by Svetlana Alexievich, translated from the Russian by Bela Shayevich
When she won the 2015 Nobel Prize for Literature, Svetlana Alexievich was little known outside Belarus and the former Soviet Union where her books were published in Russian. Those that had been translated into English had appeared with small presses. Newspapers scrambled to find out who the Belarusian writer was …
In Flaubert’s Parrot (1984), his best-known novel, Julian Barnes recounts the scene in L’Éducation sentimentale where Frédéric, its hero, “wanders through an area of Paris wrecked by the 1848 uprising” and notices “amid the chaos” things that have survived by chance: He sees a clock, some prints—and a parrot’s perch.
Lina and Serge: The Love and Wars of Lina Prokofiev
by Simon Morrison
Among the wives of famous men who languished in the Gulag, few had a more tragic tale to tell than Lina Prokofiev, the wife of the composer, who in 1948 was sentenced to twenty years in the labor camps of the far north for “treason to the motherland.” Soviet Russia …
a play by by John Hodge, directed by Nicholas Hytner
by John Hodge
Collaborators starts with the writer Mikhail Bulgakov (played by Alex Jennings) waking from a nightmare in which he is being chased around his small apartment by Stalin (Simon Russell Beale). Tripped and lying on the floor, Bulgakov is about to be killed by the scary dictator, looming over him with …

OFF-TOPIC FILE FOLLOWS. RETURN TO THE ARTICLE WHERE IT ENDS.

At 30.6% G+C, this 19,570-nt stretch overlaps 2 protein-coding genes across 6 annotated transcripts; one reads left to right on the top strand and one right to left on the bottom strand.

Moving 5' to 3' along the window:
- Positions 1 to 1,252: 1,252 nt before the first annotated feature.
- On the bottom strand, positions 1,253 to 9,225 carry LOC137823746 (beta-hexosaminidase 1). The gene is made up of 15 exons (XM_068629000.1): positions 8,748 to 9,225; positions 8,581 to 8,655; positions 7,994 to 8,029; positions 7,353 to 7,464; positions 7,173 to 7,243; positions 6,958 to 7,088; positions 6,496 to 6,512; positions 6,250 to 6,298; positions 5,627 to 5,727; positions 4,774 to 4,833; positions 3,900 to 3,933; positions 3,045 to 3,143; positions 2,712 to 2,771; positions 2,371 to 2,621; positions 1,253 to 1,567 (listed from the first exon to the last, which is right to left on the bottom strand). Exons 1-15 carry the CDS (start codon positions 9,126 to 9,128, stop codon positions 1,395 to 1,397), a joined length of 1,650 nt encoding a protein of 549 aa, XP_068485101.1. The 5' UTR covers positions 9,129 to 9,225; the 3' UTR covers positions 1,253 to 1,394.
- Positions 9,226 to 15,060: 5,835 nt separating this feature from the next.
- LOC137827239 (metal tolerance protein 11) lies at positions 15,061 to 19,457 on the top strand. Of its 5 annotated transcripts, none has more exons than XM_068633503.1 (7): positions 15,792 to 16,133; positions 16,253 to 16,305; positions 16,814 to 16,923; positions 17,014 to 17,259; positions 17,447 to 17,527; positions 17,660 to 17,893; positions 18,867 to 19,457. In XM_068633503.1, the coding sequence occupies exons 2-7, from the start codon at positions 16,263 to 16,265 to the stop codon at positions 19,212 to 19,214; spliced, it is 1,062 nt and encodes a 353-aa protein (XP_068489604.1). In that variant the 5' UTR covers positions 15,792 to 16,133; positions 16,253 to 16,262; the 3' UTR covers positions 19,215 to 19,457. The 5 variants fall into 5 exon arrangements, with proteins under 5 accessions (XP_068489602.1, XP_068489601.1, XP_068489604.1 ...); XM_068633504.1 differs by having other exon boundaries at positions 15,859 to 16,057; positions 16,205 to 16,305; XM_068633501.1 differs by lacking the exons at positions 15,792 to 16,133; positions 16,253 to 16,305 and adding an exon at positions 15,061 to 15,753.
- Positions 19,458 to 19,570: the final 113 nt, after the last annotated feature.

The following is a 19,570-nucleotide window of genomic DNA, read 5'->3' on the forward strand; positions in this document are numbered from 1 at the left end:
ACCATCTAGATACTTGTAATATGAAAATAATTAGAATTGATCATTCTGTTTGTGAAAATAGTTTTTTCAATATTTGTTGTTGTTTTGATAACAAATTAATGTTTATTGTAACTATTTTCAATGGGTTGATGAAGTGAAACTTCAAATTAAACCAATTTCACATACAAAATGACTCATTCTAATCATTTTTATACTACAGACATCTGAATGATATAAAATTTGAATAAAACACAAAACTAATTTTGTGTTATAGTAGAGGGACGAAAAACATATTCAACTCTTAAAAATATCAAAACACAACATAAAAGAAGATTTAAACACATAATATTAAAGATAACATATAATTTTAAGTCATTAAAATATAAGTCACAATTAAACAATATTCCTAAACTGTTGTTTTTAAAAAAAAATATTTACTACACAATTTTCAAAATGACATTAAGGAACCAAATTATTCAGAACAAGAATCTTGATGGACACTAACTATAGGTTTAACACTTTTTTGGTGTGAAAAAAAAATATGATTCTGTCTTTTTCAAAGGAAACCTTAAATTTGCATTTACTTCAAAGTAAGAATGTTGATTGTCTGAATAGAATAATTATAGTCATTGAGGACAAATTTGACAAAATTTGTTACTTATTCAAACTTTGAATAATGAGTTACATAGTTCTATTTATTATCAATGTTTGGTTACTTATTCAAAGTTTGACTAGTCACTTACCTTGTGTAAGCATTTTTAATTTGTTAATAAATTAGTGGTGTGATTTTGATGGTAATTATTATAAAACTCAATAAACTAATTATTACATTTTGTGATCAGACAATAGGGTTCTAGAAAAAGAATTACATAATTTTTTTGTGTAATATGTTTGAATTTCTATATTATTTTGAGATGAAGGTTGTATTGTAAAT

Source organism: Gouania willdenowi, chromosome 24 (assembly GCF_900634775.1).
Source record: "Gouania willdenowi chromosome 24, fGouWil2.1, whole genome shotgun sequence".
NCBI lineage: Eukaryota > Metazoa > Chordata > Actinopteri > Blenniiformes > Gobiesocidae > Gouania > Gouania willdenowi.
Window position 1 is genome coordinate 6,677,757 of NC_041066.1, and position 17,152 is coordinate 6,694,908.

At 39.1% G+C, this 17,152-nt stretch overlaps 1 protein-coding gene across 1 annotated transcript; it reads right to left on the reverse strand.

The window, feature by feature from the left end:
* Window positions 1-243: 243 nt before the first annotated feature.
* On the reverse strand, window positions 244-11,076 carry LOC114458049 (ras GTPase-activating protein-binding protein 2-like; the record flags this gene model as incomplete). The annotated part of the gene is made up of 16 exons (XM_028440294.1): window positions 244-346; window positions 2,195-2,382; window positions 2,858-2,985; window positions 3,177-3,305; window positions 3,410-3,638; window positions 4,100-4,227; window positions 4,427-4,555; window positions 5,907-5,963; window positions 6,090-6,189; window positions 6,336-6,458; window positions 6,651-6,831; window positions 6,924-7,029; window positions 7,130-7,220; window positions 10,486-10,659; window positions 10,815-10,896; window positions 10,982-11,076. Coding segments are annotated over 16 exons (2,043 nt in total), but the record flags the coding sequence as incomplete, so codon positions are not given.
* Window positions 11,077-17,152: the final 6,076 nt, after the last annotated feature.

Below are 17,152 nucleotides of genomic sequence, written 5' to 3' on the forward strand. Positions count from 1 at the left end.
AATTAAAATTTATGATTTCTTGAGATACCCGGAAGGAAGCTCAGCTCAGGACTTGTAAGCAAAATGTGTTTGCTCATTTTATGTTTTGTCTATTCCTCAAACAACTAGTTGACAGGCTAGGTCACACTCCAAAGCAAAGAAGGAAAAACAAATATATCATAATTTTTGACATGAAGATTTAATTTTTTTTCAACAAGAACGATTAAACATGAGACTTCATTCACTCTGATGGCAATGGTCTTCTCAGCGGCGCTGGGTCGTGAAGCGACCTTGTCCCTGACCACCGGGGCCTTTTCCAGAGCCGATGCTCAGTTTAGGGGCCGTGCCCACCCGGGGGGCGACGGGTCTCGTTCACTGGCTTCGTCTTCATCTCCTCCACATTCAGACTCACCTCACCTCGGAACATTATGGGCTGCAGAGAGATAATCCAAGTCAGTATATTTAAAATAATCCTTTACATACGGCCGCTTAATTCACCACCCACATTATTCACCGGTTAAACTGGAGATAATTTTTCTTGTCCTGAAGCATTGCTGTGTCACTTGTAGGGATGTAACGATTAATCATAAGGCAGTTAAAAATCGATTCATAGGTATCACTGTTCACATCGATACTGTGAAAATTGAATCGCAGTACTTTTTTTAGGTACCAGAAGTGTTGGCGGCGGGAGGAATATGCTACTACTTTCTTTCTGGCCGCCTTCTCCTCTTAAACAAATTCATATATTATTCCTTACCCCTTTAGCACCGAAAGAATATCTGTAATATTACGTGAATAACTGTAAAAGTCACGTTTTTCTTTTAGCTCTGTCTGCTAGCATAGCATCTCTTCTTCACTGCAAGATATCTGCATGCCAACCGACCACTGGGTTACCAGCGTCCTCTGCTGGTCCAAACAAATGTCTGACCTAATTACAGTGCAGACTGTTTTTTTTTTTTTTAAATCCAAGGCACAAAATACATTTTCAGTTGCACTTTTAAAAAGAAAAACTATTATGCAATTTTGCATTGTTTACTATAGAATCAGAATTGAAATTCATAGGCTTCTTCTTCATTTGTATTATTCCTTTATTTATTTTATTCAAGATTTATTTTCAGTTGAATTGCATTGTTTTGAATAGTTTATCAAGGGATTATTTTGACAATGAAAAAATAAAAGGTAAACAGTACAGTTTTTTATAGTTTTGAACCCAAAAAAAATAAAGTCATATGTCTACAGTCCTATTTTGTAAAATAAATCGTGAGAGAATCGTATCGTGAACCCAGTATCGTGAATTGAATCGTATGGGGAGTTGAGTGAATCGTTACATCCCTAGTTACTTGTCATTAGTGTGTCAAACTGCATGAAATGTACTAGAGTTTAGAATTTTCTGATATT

It’s not hard to see why Mikhail Bulgakov’s books are so often dramatized. He was himself a dramatist, and adapted his own novel The White Guard (1925) for the stage. His prose is highly visual, full of humorous incidents, theatrical in atmosphere, and frequently surreal—all qualities that lend it to the stage and screen. But not all his books were written in that vein. A new television series starring Jon Hamm and Daniel Radcliffe shows that Bulgakov is becoming better known, but not necessarily through his own words.
This is an enjoyable series. There are strong performances, especially from Jon Hamm, who is wonderful to watch for his subtle blend of mordant humor and self-loathing. But it is far from a faithful version of A Country Doctor’s Notebook.